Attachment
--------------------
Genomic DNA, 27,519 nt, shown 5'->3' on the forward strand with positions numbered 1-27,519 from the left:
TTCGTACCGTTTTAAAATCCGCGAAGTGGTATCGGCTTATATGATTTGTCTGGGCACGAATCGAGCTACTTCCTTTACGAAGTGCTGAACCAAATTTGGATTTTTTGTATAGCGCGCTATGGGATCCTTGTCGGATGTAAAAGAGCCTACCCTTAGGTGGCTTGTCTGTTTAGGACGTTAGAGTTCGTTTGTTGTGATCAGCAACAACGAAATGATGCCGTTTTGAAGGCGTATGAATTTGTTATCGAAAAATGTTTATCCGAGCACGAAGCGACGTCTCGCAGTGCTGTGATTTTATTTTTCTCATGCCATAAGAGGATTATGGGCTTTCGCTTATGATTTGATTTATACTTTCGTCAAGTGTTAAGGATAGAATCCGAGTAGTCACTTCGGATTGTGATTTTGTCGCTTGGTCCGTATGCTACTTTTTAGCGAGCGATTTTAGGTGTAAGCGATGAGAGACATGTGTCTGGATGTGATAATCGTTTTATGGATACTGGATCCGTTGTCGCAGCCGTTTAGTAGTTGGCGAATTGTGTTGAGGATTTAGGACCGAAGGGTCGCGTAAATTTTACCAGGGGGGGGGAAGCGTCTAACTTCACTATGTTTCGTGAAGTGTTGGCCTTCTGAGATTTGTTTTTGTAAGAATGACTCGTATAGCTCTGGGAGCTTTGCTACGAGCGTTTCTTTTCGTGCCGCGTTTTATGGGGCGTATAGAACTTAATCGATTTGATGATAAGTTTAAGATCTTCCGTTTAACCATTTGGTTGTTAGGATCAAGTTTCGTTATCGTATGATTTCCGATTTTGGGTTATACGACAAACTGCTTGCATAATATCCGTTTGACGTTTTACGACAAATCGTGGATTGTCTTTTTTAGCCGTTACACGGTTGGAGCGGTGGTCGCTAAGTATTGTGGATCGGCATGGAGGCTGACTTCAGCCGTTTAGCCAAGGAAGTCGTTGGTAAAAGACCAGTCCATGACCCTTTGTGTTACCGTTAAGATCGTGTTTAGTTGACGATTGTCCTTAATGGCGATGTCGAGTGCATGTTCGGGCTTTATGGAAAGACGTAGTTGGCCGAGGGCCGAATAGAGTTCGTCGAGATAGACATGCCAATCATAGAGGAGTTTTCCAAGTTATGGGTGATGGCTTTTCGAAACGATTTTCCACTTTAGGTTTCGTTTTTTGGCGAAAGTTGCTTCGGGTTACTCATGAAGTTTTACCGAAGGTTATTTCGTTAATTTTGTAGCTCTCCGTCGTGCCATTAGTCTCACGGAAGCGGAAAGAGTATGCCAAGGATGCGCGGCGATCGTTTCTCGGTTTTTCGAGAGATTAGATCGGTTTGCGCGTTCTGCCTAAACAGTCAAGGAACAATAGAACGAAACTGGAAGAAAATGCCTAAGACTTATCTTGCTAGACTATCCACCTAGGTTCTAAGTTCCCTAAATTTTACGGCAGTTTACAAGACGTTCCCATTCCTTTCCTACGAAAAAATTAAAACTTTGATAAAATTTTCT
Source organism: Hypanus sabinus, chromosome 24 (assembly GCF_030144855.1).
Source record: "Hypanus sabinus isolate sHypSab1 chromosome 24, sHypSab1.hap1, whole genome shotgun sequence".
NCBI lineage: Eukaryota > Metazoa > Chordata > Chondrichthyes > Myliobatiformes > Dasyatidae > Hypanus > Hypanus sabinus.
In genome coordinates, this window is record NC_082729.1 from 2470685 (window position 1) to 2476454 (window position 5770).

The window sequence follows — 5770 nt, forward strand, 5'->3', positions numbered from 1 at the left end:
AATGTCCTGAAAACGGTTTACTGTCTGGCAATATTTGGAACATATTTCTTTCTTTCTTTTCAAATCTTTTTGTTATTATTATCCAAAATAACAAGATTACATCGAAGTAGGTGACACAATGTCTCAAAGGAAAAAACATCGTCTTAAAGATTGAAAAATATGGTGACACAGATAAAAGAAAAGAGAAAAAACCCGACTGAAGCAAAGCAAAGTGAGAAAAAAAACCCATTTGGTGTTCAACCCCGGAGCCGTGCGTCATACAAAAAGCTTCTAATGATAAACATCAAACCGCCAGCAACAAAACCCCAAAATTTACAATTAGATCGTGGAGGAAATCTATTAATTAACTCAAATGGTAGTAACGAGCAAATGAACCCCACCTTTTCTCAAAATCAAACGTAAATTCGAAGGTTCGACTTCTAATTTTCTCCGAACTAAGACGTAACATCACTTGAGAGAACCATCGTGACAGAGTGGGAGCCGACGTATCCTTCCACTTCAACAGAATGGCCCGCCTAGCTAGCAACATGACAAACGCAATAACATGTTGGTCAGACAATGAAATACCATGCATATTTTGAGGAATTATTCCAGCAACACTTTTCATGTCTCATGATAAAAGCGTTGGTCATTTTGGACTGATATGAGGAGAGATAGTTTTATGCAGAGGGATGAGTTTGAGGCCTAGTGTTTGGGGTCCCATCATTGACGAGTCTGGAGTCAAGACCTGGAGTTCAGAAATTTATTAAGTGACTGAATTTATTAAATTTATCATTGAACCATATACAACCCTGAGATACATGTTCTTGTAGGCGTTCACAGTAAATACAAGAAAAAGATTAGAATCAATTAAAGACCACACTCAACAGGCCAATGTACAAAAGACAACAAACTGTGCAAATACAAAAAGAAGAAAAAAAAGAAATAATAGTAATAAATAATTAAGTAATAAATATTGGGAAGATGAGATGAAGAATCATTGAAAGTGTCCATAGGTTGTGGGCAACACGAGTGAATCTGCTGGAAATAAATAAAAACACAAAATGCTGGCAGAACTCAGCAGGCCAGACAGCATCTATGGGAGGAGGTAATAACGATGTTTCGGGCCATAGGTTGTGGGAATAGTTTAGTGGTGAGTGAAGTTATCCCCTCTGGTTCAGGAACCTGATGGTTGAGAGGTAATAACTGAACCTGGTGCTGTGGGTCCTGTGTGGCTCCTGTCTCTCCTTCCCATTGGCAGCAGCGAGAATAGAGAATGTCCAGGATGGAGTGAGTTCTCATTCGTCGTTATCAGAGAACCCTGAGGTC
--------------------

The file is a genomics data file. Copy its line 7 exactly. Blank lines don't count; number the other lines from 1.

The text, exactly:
The window sequence follows — 5770 nt, forward strand, 5'->3', positions numbered from 1 at the left end: